Some of the most important of these involve the integration of high-tech online channels with conventional channels, finding optimal channel mixes, creating synergies across channels, building strategic alliances in a multi-channel environment, using multi-channel strategy to gain a sustainable competitive advantage, coordinating more complex supply chains to serve multiple channels efficiently, dealing with multi-channel conflict, and providing effective leadership to drive multi-channel strategy.
It is hoped that the articles presented in this special section of Industrial Marketing Management will provide some direction for future research on these issues as well as some preliminary insights and management implications for practitioners. References Cespedes, F. V. , & Corey, R. (1990). Managing multiple channels. Business Horizons, 33(4), 65-11. Coelho, F. , Easingwood, C. , & Coelho, A. (2003). Exploratory evidence of channel performance in single vs. multiple channel strategy. International Journal of Retail and Distribution Management, 31, 561? 563. Fein, A. J. & Jap, S. D. (1999, Fall). Manage consolidation in the distribution channel. Sloan Management Review, 61? 72. Fites, D. V. (1996, March???April). Make your dealers your partners. Harvard Business Review, 84? 95. Frazier, G. L. (1999, Spring). Organizing and managing channels of distribution. Journal of the Academy of Marketing Science, 27, 226? 240. Frazier, G. L. , & Rody, R. C. (1991, January). The use of influence strategies in interfirm relationships in industrial product channels. Journal of Marketing, 52? 69. Friedman, L. G. , & Furey, T. R. (1999). The channel advantage.
Boston: Butterworth-Heinemann. Jackson Jr. , D. W. , Jr. , & Walker, B. J. (1980). The channel manager: Marketing’s newest aide? California Management Review, 23, 59? 65. Johnson, M. D. , & Selnes, F. (2004, April). Customer portfolio management: Toward a dynamic theory of exhange relationships. Journal of Marketing, 68, 1? 17. Kim, D. , Cavusgil, T. S. , & Calantone, R. J. (2006, Winter). Information system innovations and supply chain management: Channel relationships and firm performance. Journal of the Academy of Marketing Science, 34, 40? 54. Mehta, R. , Larsen, T. Rosenbloom, B. , & Ganitsky, J. (2006). The impact of cultural differences in U. S. business-to-business marketing channel strategic alliances. Industrial Marketing Management, 35, 156? 165. Mohr, J. , & Nevin, J. R. (1999, October). Communication strategies in marketing channels: A theoretical perspective. Journal of Marketing, 54, 36? 51. Montoya-Weiss, M. , Voss, G. B. , & Grewal, D. (2003, Fall). Determinants of online channel use and overall satisfaction with a relational, multichannel service providers. Journal of the Academy of Marketing Science, 31, 448? 58. B. Rosenbloom / Industrial Marketing Management 36 (2007) 4???9 Narus, J. A. , & Anderson, J. C. (1996, July???August). Rethinking distribution. Harvard Business Review, 112? 120. Payne, A. , & Frow, P. (2004). The role of multichannel integration in customer relationship management. Industrial Marketing Management, 33(6), 523? 528. Rangaswamy, A. , & Van Bruggen, G. H. (2005, Spring). Opportunities and challenges in multichannel marketing: An introduction to the special issue. Journal of Interactive Marketing, 19(2), 5? 11. Reshare Distribution Management.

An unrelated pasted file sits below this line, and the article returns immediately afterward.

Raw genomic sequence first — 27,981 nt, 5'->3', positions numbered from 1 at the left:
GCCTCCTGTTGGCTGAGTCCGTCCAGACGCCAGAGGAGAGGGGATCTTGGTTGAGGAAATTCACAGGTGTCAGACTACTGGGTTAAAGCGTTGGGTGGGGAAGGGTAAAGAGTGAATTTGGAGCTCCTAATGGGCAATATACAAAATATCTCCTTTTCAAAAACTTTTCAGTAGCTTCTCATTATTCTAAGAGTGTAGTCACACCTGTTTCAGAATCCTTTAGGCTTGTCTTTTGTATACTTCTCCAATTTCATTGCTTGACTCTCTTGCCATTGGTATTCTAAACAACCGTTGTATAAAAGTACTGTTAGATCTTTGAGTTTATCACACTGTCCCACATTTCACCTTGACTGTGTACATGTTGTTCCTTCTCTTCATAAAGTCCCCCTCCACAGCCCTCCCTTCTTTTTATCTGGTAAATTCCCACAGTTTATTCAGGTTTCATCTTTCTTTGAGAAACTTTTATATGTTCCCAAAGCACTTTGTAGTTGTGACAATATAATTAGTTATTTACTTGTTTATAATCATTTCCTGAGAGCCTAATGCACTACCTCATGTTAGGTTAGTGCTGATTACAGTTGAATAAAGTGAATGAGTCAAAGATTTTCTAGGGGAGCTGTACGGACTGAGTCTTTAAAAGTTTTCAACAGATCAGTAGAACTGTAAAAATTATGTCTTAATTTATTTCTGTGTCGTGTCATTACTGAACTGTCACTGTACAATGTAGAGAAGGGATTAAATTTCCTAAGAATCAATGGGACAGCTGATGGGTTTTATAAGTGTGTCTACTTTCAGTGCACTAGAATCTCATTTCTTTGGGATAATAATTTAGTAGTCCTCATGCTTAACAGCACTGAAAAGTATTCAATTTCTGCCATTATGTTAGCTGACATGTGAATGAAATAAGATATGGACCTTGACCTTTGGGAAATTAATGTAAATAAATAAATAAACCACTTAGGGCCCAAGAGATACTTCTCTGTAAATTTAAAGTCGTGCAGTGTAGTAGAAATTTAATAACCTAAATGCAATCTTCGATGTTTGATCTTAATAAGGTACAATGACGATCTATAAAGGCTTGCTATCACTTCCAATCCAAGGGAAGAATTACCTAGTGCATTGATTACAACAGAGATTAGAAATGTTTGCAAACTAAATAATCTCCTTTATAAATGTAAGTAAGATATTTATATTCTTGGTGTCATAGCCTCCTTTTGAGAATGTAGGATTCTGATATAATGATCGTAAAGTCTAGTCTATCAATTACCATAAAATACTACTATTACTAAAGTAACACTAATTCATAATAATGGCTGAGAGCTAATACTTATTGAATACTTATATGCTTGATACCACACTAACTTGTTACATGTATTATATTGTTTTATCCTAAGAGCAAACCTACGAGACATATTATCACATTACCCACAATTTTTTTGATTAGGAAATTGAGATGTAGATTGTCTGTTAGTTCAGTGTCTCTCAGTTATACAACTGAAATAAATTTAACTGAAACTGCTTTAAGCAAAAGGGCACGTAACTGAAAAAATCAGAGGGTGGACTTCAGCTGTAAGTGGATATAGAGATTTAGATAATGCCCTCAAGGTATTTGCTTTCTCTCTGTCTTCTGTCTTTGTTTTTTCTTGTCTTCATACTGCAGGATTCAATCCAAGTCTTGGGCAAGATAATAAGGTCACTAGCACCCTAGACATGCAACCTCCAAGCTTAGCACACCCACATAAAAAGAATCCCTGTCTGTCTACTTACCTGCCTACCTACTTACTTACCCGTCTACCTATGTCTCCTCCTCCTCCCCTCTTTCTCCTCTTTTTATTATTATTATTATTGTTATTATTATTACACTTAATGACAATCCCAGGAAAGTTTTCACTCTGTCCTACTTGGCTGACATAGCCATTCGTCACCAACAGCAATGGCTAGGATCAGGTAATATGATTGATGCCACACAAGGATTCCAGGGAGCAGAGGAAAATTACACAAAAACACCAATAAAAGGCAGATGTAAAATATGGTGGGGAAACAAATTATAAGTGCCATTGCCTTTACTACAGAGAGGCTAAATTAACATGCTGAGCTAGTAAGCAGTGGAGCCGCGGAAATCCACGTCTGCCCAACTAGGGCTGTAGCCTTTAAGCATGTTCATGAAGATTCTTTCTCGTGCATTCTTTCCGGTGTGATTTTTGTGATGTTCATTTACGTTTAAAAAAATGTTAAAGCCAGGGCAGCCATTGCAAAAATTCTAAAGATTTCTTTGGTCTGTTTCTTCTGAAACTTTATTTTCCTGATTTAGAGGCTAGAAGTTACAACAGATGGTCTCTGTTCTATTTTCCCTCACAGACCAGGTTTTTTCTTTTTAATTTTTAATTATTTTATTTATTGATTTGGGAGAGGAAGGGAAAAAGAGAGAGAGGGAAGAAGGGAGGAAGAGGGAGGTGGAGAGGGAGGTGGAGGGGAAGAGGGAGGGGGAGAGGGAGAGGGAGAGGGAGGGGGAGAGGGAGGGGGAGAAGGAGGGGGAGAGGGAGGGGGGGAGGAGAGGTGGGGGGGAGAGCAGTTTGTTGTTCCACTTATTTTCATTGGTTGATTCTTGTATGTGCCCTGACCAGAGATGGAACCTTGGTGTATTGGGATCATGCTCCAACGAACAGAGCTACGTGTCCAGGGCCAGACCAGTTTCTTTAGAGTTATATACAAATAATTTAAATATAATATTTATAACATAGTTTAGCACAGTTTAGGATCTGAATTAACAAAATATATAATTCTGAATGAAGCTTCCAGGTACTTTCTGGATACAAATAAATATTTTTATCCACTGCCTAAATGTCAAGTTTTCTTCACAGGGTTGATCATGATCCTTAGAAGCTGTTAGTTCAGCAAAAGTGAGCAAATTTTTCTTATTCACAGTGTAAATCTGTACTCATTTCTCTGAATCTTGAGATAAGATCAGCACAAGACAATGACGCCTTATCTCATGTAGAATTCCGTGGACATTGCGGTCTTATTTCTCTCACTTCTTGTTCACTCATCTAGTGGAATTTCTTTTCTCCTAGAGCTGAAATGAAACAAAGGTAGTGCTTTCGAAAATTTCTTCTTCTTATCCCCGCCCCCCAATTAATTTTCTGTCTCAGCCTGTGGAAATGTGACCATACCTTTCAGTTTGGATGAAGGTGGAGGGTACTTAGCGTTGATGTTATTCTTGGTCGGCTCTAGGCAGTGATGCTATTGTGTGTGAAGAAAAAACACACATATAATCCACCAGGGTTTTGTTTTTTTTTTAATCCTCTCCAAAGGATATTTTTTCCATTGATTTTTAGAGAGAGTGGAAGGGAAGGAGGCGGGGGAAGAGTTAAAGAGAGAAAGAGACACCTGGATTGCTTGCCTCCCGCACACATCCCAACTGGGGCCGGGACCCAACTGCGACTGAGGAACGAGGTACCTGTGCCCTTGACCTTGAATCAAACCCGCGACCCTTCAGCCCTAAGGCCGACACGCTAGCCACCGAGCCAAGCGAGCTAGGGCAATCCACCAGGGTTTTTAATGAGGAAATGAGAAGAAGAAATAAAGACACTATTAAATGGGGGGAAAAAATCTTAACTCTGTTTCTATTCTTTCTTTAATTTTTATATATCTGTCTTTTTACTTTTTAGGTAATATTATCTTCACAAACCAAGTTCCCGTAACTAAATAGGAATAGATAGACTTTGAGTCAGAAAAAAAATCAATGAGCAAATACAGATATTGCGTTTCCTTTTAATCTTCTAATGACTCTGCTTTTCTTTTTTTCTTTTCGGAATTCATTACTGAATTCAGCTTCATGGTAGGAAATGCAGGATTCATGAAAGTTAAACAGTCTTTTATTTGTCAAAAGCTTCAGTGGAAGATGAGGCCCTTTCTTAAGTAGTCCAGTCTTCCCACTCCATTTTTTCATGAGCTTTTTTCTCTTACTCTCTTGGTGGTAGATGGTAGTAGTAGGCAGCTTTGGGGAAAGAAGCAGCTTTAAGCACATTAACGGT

Retrieved from http://www. reshare. com (February,2006). Rosenbloom, B. (2004). Marketing channels: A management view, 7th edition Mason, Ohio: Thomson/South-Western. Verhoef, P. C. , & Donkers, B. (2005, Spring). The effect of acquisition channels on customer loyalty and cross-buying. Journal of Interactive Marketing, 19 (2), 574? 584. 9 Bert Rosenbloom holds the Rauth Chair in Marketing Management in the Lebow College of Business, Drexel University. Dr. Rosenbloom is a leading authority on the management of marketing channels and distribution systems.
One of his books, Marketing channels: A management view currently in its 7th edition is the leading college textbook in the field of marketing channels and has been used by hundreds of universities in the U. S. and around the world. Dr. Rosenbloom has published widely in professional journals such as the Journal of Marketing, Journal of the Academy of Marketing Sciences, Journal of Retailing, Industrial Marketing Management, European Journal of Marketing and many others. Dr. Rosenbloom has also been an active consultant for businesses and other organizations in the U. S. and abroad.